“Actually I nearly died because a city councilman was willing to sell information about inspections to the highest bidder,” she says. “Including to some drug runners. The cheese smugglers were those I deemed least dangerous, so if I could get the politician on those charges, then the rest might come falling apart.”
He nods. He understands that, at least. “Still,” he says. “Please tell me next time.”
“You planning on helping?”
“How’d you find me?” she asks.
He tells her everything. About how he realized something was wrong when she wasn’t replying to his texts, about finding her apartment door slightly ajar, and the realization that she’d been taken by someone. Looking through her emails, finding the meeting with the city councilman’s runner. Getting the USB drive from her, then looking at the schedules. He and Curt found the dock that wouldn’t be inspected that day, hoping that it would be the one—and it had.
He parks the car behind her building, and goes around to open her door. She lets out a sigh, but accepts his arm when he offers it, using him to steady herself as she steps down. She’s still shaky—from the experience or the dehydration, he doesn’t know. Once they reach her apartment door, Karen reaches down and tries the knob. It’s unlocked. Frank steps in front of her, but Karen puts a hand on his arm. “It’s fine. The cops said they’d leave it unlocked after they searched it.”
Still, he goes in first. The cops were at least decent enough not to ransack the place for evidence. Karen’s purse is on the coffee table, her laptop closed on the counter, and whoever conducted the search even moved watered the roses sitting on her bookshelf. Karen steps into the apartment with visible relief. Her shoulders slump and she goes at once to her purse, digging around inside. She pulls out her phone. “I can’t imagine how many emails I have. Work is going to be a nightmare.”
“You should rest,” he says.
She shakes her head. “I need a shower. Mind handing me a plastic bag out of the cupboard? I need to cover my bandages.”
“If there’s anything edible in the kitchen, you’re welcome to it,” she says over her shoulder. There is the sound of a door shutting behind her, and then the squeak of a faucet being turned on. He listens to the thrum of the shower.
There isn’t anything edible in the fridge. Frank grimaces—not for his sake, but for hers. At least living in the city means there are a number of delivery options. He orders in lunch, barely knowing what he asks for, because all that matters is that they have food.
About half an hour later, a young woman chatting into a pair of earbuds drops off two bags of food. When Karen emerges from the bedroom, she is wearing a loose shirt and sweatpants, and her hair damp down her back. Frank is unpacking the food. Karen wordlessly takes a container of plain white rice and eats a few bites of it, standing there in the kitchen. It doesn’t seem like the kind of day to sit down at a table, he has to admit. His own belly rumbles hollowly at the smell of food, and he digs into a carton of pad thai with a fork he finds in the rack.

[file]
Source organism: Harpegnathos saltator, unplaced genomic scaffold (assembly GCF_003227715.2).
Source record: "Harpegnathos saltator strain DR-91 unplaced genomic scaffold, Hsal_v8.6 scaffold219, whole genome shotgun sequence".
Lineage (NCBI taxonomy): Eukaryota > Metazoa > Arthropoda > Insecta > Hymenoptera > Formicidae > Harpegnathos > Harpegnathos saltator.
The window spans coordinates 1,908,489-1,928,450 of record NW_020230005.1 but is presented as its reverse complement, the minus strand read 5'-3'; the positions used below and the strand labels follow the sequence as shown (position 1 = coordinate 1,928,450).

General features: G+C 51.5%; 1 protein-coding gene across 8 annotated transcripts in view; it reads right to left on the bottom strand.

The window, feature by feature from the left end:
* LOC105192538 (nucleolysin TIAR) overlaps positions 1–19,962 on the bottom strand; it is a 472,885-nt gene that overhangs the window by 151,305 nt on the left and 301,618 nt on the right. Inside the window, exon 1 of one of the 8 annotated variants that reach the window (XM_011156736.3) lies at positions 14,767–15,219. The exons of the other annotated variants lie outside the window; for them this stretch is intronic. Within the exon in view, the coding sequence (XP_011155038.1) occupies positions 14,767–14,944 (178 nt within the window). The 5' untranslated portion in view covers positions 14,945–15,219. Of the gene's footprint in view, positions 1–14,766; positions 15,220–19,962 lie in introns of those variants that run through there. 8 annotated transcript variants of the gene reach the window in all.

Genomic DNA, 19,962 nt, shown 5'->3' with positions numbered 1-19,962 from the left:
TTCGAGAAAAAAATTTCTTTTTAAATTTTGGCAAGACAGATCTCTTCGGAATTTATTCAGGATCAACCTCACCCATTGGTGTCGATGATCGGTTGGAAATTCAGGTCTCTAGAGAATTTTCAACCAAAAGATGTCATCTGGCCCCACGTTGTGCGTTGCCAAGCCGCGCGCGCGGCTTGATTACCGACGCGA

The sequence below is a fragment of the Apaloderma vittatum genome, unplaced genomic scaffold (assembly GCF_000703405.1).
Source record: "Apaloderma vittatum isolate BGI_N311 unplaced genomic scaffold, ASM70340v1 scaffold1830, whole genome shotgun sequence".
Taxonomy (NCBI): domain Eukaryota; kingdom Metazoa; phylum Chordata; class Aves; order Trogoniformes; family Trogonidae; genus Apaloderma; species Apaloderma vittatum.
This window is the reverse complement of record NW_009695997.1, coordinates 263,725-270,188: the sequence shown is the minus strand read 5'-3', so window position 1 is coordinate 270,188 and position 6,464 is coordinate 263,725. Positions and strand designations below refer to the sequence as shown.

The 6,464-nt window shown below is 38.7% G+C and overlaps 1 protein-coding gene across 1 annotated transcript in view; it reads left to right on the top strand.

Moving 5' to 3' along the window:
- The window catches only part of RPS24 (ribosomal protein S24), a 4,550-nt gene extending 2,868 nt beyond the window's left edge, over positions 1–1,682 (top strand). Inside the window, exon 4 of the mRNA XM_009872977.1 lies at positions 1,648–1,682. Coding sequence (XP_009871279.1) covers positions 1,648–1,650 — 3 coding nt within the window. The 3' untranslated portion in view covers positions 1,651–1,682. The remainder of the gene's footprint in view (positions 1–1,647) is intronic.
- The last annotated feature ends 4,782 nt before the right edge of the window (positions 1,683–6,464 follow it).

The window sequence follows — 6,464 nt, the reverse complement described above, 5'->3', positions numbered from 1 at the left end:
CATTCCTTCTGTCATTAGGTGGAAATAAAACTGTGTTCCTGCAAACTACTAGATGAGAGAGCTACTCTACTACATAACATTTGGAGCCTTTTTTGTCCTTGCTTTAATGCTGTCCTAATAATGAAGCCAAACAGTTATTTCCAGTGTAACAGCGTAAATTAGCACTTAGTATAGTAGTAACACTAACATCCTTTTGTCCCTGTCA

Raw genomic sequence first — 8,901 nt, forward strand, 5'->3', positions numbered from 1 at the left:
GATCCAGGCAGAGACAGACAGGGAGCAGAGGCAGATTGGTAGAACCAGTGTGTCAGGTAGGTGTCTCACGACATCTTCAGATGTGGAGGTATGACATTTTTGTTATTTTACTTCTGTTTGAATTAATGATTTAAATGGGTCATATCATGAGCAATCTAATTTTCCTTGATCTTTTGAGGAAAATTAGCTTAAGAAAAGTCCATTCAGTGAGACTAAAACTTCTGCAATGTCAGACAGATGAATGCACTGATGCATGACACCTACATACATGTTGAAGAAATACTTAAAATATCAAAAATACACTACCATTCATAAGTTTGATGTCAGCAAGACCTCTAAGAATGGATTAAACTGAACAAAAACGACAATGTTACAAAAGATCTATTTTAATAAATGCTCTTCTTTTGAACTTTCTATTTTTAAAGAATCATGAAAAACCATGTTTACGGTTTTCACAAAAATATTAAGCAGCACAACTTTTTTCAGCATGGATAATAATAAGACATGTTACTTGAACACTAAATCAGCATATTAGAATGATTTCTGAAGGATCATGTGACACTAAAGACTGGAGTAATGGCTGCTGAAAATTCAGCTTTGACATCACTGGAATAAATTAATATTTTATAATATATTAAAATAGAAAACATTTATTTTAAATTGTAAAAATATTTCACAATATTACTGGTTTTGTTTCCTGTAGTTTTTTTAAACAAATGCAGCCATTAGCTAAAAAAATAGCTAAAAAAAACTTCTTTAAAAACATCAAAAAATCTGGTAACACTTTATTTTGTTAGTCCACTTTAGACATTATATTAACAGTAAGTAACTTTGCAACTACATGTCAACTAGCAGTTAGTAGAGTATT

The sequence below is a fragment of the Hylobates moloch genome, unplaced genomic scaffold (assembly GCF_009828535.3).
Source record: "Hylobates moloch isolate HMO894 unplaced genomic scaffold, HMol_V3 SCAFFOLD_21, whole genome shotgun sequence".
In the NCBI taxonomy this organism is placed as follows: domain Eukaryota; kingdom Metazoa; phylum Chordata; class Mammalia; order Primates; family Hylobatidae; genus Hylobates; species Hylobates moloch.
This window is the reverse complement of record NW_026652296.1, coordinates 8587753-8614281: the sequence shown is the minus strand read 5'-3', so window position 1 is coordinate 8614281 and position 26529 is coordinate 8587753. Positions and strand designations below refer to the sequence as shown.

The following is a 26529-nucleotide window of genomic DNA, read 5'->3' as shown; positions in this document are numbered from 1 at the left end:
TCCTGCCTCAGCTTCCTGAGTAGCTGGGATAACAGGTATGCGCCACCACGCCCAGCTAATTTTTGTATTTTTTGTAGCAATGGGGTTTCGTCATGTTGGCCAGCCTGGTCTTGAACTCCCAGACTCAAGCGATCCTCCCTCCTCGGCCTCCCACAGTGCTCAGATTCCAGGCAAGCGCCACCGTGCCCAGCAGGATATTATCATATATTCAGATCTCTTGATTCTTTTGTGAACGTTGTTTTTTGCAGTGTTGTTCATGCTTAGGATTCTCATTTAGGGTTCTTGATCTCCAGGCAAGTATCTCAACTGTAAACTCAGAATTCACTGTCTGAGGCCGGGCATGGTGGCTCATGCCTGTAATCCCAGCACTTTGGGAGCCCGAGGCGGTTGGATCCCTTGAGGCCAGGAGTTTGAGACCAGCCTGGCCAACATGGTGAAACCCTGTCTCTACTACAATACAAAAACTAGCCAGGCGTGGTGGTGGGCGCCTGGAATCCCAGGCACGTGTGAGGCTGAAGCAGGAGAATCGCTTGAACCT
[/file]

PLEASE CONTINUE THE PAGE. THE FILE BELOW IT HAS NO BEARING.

They eat in companionable silence for a few minutes. Then Karen says, “I have about two hundred text messages. I just glanced at them.”
Frank looks up sharply.
“You texted me complaining about the diner near your apartment?” she says, smiling a little. “That was how you knew I was missing?”
“Yeah,” he says. “Shitty bacon. Overcooked it so much it was like ash.”
“So that’s what my rescue hinged on. Your terrible breakfast?”
“Because you didn’t reply,” he says. “You always reply.”
She looks down at her food.
He knows that there were a few texts from him after that initial one—him asking if she was okay. When she didn’t reply to that second text, he sent a third.
It was the last message he sent.
“Should’ve figured it out sooner,” he says quietly. “Took me three fucking days to realize you were gone.”
“You got me out,” she says.
“You got yourself out.”
“Only because you distracted them.” Her fingers lightly touch her bandaged arm.
He doesn’t reply. There isn’t a whole lot else to say; they’re both stumbling with exhaustion. Which is probably why he doesn’t realize what Karen is doing until she has taken his hand is leading him toward the bedroom.
He doesn’t pull away.
It feels intimate to watch her slide beneath the covers. To strip off his own shirt and socks—he keeps his pants on, because he’s here to sleep, just to sleep. They’re friends and they haven’t slept properly in a week, and—
“Take your pants off,” she says, when he begins to get into bed. “You can’t be comfortable like that.”
“Don’t tell me you go commando,” she says, and the smile that breaks across her face makes the breath seize in his lungs.
“I have boxers,” he says. “But—”
She settles her hands on his chest, and there’s a weight to her gaze, a look on her face that is strangely certain. She has enough certainty for both of them.
“I knew it’d be you,” she says again, echoing the words she said on the boat.
He understands. He has always know it would be her, as well. If it were going to be anyone. If he could let it be anyone.
He wants to let it be her.
So he unbuttons his jeans and gets beneath the covers. To sleep, only to sleep, because she needs sleep far more than she needs anything else. Even so, their mouths meet and it’s not like any first kiss he’s ever had—it’s sweet and achingly slow. It lasts only a few moments, then her head sinks against the pillows and she exhales.
It takes only a few moments for both of them to fall asleep.